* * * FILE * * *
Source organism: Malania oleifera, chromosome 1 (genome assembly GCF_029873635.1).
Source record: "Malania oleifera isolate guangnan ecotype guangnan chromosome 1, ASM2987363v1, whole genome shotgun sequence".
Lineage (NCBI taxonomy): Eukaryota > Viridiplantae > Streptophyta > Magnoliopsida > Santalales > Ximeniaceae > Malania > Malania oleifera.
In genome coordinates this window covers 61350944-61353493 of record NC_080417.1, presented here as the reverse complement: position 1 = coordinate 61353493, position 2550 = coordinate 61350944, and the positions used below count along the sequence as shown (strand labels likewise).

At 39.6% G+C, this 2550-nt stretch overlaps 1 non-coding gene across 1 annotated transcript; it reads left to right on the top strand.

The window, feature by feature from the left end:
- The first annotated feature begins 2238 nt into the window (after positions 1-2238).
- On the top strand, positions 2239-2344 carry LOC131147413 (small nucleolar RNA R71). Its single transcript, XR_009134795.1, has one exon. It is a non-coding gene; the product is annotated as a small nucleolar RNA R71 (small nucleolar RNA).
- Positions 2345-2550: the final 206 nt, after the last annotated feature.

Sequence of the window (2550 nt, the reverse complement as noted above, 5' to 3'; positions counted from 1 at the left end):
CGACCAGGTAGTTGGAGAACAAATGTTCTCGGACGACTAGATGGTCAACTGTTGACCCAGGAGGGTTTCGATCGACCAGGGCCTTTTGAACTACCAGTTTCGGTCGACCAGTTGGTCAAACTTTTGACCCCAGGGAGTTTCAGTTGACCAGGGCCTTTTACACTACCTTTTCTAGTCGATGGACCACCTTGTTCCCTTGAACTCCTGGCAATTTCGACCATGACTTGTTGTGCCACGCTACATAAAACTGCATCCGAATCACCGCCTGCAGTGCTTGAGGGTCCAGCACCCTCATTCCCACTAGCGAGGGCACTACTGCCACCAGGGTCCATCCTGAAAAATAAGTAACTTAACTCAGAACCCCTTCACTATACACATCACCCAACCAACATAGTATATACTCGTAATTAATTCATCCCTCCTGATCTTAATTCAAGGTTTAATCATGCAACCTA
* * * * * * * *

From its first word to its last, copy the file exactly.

Source organism: Malania oleifera, chromosome 1 (genome assembly GCF_029873635.1).
Source record: "Malania oleifera isolate guangnan ecotype guangnan chromosome 1, ASM2987363v1, whole genome shotgun sequence".
Lineage (NCBI taxonomy): Eukaryota > Viridiplantae > Streptophyta > Magnoliopsida > Santalales > Ximeniaceae > Malania > Malania oleifera.
In genome coordinates this window covers 61350944-61353493 of record NC_080417.1, presented here as the reverse complement: position 1 = coordinate 61353493, position 2550 = coordinate 61350944, and the positions used below count along the sequence as shown (strand labels likewise).

At 39.6% G+C, this 2550-nt stretch overlaps 1 non-coding gene across 1 annotated transcript; it reads left to right on the top strand.

The window, feature by feature from the left end:
- The first annotated feature begins 2238 nt into the window (after positions 1-2238).
- On the top strand, positions 2239-2344 carry LOC131147413 (small nucleolar RNA R71). Its single transcript, XR_009134795.1, has one exon. It is a non-coding gene; the product is annotated as a small nucleolar RNA R71 (small nucleolar RNA).
- Positions 2345-2550: the final 206 nt, after the last annotated feature.

Sequence of the window (2550 nt, the reverse complement as noted above, 5' to 3'; positions counted from 1 at the left end):
CGACCAGGTAGTTGGAGAACAAATGTTCTCGGACGACTAGATGGTCAACTGTTGACCCAGGAGGGTTTCGATCGACCAGGGCCTTTTGAACTACCAGTTTCGGTCGACCAGTTGGTCAAACTTTTGACCCCAGGGAGTTTCAGTTGACCAGGGCCTTTTACACTACCTTTTCTAGTCGATGGACCACCTTGTTCCCTTGAACTCCTGGCAATTTCGACCATGACTTGTTGTGCCACGCTACATAAAACTGCATCCGAATCACCGCCTGCAGTGCTTGAGGGTCCAGCACCCTCATTCCCACTAGCGAGGGCACTACTGCCACCAGGGTCCATCCTGAAAAATAAGTAACTTAACTCAGAACCCCTTCACTATACACATCACCCAACCAACATAGTATATACTCGTAATTAATTCATCCCTCCTGATCTTAATTCAAGGTTTAATCATGCAACCTA